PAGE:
The Cincinnati Black Music Walk of Fame was launched at the Hard Rock Casino Cincinnati by Hamilton County Commission President Alicia Reece, Founder of the Cincinnati Black Music Walk of Fame. The 2023 Cincinnati Black Music Walk of Fame Inductees are: The Deele, featuring L.A. Reid and Babyface, Louise Shropshire, Philippé Wynne, and James Brown.
“We are making history this year with the Grand Opening of the Cincinnati Black Music Walk of Fame,” states President Alicia Reece, visionary Founder of the Cincinnati Black Music Walk of Fame. “This new state-of-the-art interactive tourism attraction celebrating the rich culture of Black musical artists, producers, and songwriters will educate, entertain, and attract tourists worldwide while bringing together multi-generations of families to enjoy this free park.”
The Cincinnati Black Music Walk of Fame also honored over 60 “Top Music Influencers” who have made significant contributions to the music industry and are from Southwest Ohio. They are also in the new Cincinnati Black Music Walk of Fame. All of these artists will join the 2021 Founding Inductees- Bootsy Collins, The Isley Brothers, Dr Charles Fold, and Otis Williams. Plus, the 2022 Inductees- Midnight Star, featuring Reggie and Vincent Calloway, Penny Ford, Hi-Tek, and Wilbert Longmire.
Hamilton County Commission President Reece was joined by Stephanie Summerow Dumas, Hamilton County Commissioner; Denise Driehaus, Hamilton County Commissioner; Justin Wyborn, President, Hard Rock Casino Cincinnati; Lincoln Ware, Radio One; Damon Jones, Chief Communications Officer, P&G; Joe Santangelo, Promoter of the Cincinnati Music Festival; Kent Butts, President, King Records Legacy Foundation; Joe Mallory, President, Cincinnati NAACP; Christie Kuhns, President and CEO, Urban League of Greater SW Ohio; and Don Juan Fasho, Radio One.
A 1981 R&B band formed by Hughes High School students in Cincinnati, Ohio, The Deele was originally conceived as students. Among its original members were drummer Antonio “L.A.” Reid, bassist Kevin “Kayo” Roberson, vocalist/percussionist Darnell “Dee” Bristol, lead vocalist Carlos “Satin” Greene, guitarist/keyboardist Stanley “Stick” Burke, and guitarist Steve “Tuck” Walters. Kenneth “Babyface” Edmonds, hailing from Indianapolis, later joined the band in 1981. One of The Deele’s most memorable hits was “Body Talk,” which reached #3 on the R&B Chart and #77 on the Billboard Hot 100. As a result of their third album, Eyes of a Stranger, released in 1987, The Deele reached the height of their career with two top-10 R&B singles, “Shoot ‘Em Up Movies,” and their most famous song, “Two Occasions,” which reached #4 on the R&B charts and cracked the top 10.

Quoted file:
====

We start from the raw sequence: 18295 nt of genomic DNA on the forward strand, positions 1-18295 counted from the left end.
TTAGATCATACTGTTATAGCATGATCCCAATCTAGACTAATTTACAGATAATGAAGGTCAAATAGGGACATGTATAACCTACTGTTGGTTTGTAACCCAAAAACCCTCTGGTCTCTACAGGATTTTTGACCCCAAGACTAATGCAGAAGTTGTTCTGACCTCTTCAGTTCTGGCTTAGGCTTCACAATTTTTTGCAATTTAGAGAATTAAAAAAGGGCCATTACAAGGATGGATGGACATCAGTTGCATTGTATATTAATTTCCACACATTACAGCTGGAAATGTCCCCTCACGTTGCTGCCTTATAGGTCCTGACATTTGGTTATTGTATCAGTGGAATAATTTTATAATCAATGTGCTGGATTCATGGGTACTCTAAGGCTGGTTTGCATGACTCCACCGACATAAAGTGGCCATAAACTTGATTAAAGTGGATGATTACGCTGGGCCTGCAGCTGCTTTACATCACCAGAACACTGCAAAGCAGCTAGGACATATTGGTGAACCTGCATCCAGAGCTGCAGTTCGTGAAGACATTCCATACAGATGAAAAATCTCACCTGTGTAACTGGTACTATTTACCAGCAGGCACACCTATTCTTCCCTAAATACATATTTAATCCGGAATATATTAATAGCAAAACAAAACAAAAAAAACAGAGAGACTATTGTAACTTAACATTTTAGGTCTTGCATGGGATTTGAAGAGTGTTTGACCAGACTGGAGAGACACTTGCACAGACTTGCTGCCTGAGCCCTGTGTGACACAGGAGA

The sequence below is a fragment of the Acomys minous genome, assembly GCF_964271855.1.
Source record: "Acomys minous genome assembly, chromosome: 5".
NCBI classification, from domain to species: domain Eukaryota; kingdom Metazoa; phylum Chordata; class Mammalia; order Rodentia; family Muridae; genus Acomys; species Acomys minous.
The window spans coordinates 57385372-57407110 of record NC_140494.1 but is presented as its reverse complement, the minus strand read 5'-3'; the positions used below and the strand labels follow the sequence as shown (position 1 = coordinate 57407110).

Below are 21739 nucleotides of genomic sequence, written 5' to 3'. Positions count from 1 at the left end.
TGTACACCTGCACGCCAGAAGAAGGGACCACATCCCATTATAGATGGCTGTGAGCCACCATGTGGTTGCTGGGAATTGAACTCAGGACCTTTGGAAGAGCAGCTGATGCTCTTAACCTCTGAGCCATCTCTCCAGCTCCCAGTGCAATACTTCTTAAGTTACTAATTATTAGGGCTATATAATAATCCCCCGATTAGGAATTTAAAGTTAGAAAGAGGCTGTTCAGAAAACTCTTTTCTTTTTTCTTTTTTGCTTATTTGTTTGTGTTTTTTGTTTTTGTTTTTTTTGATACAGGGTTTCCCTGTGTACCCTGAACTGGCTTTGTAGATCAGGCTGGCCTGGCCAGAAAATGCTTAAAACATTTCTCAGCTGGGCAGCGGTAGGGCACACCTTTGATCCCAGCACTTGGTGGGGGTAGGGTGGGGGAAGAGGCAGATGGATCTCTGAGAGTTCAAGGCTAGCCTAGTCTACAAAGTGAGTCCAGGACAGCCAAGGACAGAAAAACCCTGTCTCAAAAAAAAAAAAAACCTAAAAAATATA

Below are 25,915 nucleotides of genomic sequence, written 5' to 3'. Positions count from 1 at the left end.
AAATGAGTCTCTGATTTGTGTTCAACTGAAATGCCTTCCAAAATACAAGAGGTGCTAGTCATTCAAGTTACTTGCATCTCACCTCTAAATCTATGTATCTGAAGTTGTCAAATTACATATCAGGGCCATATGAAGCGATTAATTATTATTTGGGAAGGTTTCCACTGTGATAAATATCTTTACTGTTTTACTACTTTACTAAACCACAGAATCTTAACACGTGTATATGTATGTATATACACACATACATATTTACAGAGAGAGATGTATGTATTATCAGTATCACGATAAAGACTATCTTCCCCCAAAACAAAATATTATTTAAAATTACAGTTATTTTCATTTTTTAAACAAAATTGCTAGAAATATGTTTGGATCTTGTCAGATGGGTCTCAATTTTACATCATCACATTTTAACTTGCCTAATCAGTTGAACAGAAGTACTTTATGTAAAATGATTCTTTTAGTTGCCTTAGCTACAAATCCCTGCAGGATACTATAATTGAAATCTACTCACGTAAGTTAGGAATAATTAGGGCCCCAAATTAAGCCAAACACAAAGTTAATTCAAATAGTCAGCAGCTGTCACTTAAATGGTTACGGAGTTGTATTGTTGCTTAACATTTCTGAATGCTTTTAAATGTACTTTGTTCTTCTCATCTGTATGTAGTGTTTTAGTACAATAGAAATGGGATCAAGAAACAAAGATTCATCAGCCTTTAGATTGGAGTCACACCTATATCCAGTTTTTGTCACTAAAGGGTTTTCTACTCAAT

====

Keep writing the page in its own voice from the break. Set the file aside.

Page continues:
Louise Shropshire (February 15, 1913 – November 26, 1993) was a composer of hymns and best known as the original composer of the iconic Civil Rights anthem, “We Shall Overcome.” The granddaughter of slaves, Mrs. Shropshire as a young girl demonstrated a gift for music and composed many hymns as a member of the African American Baptist Church. In the early 1950s, Louise Shropshire met Rev. Dr. Martin Luther King, Jr. and Rev. Fred Shuttlesworth and eventually become lifelong friends. She penned the song, “If My Jesus Wills,” which was the basis for the song, “We Shall Overcome,” that Dr. King adopted for his Civil Rights marches and activism.
Originally from the Cincinnati neighborhood of Madisonville, Philippé Wynne (April 3, 1941 – July 14, 1984) was best known as the lead vocalist for the famed musical group, The Spinners. Mr. Wynne voiced such notable hits as “Love Don’t Love Nobody,” “How Could I Let You Get Away,” “The Rubberband Man,” and “One of a Kind (Love Affair).” After leaving The Spinners, Mr. Wynne was featured in hits by other artists such as “(Not Just) Knee Deep” by Funkadelic.
James Brown (May 3, 1933 – December 25, 2006) was an iconic musician who recorded many of his hit songs at King Records located in Cincinnati, Ohio. The primary originator of Funk music, Mr. Brown was known as “the Hardest Working Man in Show Business” and the “Godfather of Soul.” In an illustrious career that spanned for more than 50 years, Mr. Brown voiced such memorable hit songs as “Papa’s Got a Brand New Bag,” “I Got You (I Feel Good),” “It’s a Man’s World,” “Get Up,” and “Say It Loud – I’m Black and I’m Proud.” Mr. Brown was one of the first ten Inductees into the Rock and Roll Hall of Fame on January 23, 1986. He is an Honorary Inductee for the Cincinnati Black Music Walk of Fame.
The Cincinnati Black Music Walk of Fame is Ohio’s newest tourism attraction that will feature augmented reality activations, an experiential drum machine, a musical waterfall, nightly jam sessions, as well as interactive kiosks that honor the contributions of Black musical artists from Southwest Ohio (i.e., Cincinnati, Dayton, Hamilton, Middletown, and Springfield). The historic Grand Opening on July 22, 2023 will feature the 2023 Induction Ceremony, guided tours of the attraction as well as a free concert by the Ohio Players. The Cincinnati Black Music Walk of Fame sits on the Ohio Riverbanks next to the Andrew Brady Center and across from Paycor Stadium, home of the NFL’s Cincinnati Bengals and the Cincinnati Music Festival.
Cincinnati Black Music Walk of Fame’s historic Grand Opening in 2023 is sponsored by P&G, Kroger, Hard Rock, All in Cincinnati, First Financial Bank, Greater Cincinnati Foundation, Cincinnati Music Festival, and the Cochran Firm. You can learn more about the Cincinnati Black Music Walk of Fame by visiting https://www.cincyblackmusicwalkoffame.org.